Wisconsin Legislature Petitions U.S. Supreme Court To Stop Federal Redistricting Case

WASHINGTON, D.C. — On Sept. 24, the Republican-controlled Wisconsin Legislature filed a petition in the U.S. Supreme Court asking it to intervene in and stop an ongoing federal lawsuit about the state’s redistricting process. The petition argues that the U.S. District Court for the Western District of Wisconsin, which denied motions to dismiss and stay (meaning pause) the case last week, lacks jurisdiction over the case and is allowing a “premature” lawsuit without proper standing to continue forward. The petition originates from Hunter v. Bostelmann, which was consolidated with a similar case, Black Leaders Organizing for Communities v. Spindell, last week. The Wisconsin Legislature was granted intervention in the consolidated case. 

The petitioners assert that the redistricting process should remain entirely in the state’s domain and ask the Supreme Court to decide if the federal district court “clearly and indisputably transgress[es] its…judicial power, as well as principles of federalism and comity, when it refuses to defer consideration of a redistricting dispute to the legislature and state supreme court.” Of particular concern to the petitioners is that the federal district court refused to pause its proceedings while a redistricting challenge is litigated in the Wisconsin Supreme Court, which currently has a conservative majority. In asking for this extraordinary relief from the nation’s high court, the petitioners write that the “absence of jurisdiction is indisputable, principles of federalism are at their zenith, and there is no other adequate means to stop federal courts, including the court below, from exceeding their jurisdiction in an area as sensitive as reapportionment.” This is the first time a petition of this kind has been filed in the U.S. Supreme Court during the course of a lawsuit seeking the intervention of federal courts in the redistricting process.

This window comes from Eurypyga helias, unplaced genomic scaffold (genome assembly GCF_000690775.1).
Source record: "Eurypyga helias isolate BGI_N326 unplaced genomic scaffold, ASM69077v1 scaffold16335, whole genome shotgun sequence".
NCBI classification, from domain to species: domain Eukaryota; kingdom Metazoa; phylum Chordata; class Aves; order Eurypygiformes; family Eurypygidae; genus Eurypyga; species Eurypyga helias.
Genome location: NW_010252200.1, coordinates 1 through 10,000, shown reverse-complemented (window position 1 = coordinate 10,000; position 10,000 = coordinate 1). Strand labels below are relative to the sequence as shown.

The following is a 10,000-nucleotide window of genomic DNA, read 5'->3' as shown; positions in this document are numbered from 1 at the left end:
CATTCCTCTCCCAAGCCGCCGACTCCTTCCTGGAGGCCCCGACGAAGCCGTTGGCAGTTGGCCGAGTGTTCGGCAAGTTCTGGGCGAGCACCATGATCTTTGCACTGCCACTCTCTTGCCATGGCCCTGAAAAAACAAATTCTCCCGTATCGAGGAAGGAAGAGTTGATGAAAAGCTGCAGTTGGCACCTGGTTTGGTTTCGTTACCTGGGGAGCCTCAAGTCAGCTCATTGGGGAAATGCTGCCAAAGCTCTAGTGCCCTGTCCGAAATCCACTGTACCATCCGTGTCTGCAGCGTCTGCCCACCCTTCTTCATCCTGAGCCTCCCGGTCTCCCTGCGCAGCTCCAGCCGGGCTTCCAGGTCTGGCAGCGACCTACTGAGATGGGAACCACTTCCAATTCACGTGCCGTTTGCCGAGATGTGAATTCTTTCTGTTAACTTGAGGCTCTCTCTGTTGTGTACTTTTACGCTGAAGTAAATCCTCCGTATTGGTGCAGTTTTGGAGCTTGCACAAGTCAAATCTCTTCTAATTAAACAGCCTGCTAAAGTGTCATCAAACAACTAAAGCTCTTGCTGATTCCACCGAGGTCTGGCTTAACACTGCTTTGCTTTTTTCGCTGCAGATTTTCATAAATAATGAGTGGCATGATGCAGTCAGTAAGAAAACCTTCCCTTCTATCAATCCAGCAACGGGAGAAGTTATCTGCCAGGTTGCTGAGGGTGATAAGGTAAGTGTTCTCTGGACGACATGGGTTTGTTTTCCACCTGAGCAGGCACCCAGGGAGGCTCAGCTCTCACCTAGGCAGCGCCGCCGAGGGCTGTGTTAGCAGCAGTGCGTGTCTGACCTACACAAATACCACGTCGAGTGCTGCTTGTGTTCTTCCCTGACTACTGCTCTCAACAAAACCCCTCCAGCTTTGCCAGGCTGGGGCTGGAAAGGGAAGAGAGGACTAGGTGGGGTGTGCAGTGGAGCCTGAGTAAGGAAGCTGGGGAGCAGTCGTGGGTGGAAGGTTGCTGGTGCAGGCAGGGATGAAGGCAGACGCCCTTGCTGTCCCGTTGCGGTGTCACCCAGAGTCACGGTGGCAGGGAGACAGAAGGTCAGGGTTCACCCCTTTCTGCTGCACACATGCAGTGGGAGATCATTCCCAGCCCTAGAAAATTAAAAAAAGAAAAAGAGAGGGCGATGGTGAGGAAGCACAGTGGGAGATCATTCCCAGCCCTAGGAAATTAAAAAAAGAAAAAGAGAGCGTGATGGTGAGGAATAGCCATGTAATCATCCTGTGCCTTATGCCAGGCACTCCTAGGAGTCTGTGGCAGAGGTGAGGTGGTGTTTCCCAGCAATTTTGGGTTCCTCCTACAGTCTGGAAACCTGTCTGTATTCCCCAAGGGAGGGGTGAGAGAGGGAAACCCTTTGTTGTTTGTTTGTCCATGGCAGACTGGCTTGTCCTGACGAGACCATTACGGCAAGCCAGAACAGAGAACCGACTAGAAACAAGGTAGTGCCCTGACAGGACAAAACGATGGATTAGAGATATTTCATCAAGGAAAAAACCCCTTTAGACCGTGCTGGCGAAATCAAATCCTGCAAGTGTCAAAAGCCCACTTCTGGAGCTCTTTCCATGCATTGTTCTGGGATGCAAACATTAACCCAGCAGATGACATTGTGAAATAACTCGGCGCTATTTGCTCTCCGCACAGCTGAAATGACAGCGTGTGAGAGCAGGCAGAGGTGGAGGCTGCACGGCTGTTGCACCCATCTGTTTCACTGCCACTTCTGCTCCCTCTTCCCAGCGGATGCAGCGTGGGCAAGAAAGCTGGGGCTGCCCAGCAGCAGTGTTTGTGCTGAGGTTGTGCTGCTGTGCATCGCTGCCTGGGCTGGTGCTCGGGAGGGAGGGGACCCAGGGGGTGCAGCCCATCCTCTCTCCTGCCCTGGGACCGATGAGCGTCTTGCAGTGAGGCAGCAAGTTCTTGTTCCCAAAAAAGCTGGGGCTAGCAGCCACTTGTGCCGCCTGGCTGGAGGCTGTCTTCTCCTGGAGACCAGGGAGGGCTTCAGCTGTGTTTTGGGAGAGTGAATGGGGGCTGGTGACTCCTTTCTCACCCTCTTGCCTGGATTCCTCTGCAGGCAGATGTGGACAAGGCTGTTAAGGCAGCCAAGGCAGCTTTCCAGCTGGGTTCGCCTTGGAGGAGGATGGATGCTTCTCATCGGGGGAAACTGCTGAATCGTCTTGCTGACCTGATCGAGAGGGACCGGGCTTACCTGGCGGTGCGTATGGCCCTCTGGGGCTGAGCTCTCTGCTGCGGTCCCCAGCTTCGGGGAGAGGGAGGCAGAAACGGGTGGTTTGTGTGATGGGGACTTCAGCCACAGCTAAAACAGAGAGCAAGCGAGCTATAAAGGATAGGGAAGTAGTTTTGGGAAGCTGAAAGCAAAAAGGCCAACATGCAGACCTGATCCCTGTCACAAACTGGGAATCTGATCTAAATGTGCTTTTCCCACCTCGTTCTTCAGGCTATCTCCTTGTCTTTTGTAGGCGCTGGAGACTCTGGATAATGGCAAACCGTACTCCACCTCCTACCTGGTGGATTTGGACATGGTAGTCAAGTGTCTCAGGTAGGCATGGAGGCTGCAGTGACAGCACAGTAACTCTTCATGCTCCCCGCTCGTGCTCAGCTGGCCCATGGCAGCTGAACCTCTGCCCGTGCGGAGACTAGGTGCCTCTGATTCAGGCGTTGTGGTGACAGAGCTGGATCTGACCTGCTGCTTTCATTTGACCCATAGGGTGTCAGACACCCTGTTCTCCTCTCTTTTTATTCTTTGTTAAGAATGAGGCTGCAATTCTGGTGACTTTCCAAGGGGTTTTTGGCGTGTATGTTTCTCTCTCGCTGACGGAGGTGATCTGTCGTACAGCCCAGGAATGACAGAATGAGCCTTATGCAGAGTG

Read the petition here.

Learn more about the case here.